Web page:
A number of neuronal functions, including synaptic plasticity, depend on proper regulation of synaptic proteins, many of which can be rapidly controlled by phosphorylation/dephosphorylation [4]. It is now clear why enzymes with broad substrate specificity play a crucial role in brain plasticity. The reason for protein kinases, protein phosphatases, as well as proteases are functioning on most significant crossroads of different signal transduction pathways and can switch between them, is their ability to catalyze conversions of different protein substrates. Indeed, the number of potential substrates for these enzyme classes reaches several thousands. Importantly, it is the nature of a substrate that defines the direction of signal transduction or metabolic changes induced by these pleiotropic enzymes [5, 6]. A potential to process different substrates makes protein kinases, protein phosphatases, and proteases key players providing for brain plasticity on the molecular level. One promising growing point in this respect is the involvement of atypical protein kinases in synaptic plasticity and long-term memory, a review presented in this issue [7]. A major target of different molecular signaling pathways is inhibitory connections of GABAergic neurons. The mechanisms of long-term synaptic plasticity in GABAergic synapses, including those mediated by different protein kinases, are critically reviewed in [8].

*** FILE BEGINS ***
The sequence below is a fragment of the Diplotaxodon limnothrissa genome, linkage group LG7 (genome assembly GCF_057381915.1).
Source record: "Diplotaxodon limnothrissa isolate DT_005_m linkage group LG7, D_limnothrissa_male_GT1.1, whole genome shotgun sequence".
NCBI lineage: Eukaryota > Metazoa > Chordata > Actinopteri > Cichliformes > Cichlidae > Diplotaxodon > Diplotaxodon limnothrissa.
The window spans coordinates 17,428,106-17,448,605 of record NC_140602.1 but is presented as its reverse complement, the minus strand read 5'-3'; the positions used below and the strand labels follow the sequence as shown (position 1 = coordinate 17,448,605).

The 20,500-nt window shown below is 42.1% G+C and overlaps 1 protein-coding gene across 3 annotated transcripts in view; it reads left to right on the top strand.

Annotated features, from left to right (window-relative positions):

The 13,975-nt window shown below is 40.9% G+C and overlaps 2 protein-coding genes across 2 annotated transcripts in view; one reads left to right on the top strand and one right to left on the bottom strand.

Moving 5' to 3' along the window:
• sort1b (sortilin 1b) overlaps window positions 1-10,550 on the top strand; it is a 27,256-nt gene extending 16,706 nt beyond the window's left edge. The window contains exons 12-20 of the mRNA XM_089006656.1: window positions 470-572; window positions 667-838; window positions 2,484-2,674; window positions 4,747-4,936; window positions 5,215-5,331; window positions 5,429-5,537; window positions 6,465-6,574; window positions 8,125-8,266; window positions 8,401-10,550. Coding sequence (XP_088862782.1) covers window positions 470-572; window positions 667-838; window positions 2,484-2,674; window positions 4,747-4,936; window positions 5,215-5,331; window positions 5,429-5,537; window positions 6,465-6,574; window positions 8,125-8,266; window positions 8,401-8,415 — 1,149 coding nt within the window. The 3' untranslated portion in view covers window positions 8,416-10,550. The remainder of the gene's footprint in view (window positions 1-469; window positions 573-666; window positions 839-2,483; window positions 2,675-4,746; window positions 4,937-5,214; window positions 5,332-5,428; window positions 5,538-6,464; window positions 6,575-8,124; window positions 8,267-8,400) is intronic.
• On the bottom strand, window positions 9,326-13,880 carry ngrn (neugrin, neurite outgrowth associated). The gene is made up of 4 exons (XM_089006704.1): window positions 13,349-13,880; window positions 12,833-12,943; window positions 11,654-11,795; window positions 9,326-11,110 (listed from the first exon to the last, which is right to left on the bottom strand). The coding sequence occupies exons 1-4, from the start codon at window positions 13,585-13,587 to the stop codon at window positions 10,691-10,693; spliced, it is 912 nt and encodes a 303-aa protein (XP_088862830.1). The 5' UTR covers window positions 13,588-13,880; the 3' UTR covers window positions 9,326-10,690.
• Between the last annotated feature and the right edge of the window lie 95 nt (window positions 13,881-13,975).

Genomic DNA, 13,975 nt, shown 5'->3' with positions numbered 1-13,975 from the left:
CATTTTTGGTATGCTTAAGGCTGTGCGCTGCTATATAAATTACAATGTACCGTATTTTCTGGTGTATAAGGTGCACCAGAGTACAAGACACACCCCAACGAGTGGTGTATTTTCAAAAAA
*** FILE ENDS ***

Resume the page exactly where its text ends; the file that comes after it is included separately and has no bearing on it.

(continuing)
Analyzing long-term potentiation (LTP), the most widely studied form of neuroplasticity believed to be the substrate for learning and memory, McEachern and Shaw [9] introduced a plasticity–pathology continuum model designed to place into proper context various forms of neural modification, some leading to beneficial alterations such as may occur in learning and others that may be primarily pathological in nature. They provided a basis for evaluating the specific synaptic/cellular response modification along the continuum of events, from beneficial to detrimental, that were induced by particular stimuli. Thus, aberrations in normal plasticity during neuropathology development does not mean a disappearance of neuroplastic capacity, but just a change in its form. A decade ago, based on analysis of our own data and the results reported by other groups, we substantiated a concept concerning resemblance of basic molecular mechanisms involved in neuroplasticity and neuropathology at different levels [10]. This similarity, demonstrated on a variety of examples of plasticity and pathology phenomena, is based on the pleiotropicity of proteins and basic mechanisms. Along with the fundamental significance of this idea for understanding processes taking place both in normal brain and in neuropathological conditions, the concept is of principal importance for practical application. It allows explanation of numerous failures in development of the “pathogenetically directed” approaches to treatment of neurological and mind diseases (e.g. stroke, depression) with neglecting the similarity of the basic molecular mechanism underlying both normal and pathological brain plasticity. At present, the rapid development of connectomics confirms that the concept of the connectome and connectopathy reflects one of the highest strata of neuroplasticity. Neuronal networks forming the connectome are based on several “lower” network levels, the state and interactions of these levels stipulating the state and functioning of the connectome as well as its dynamic changes. Similar network levels can be demonstrated in connectopathies, which are examples of non-beneficial, aberrant neuroplasticity [11].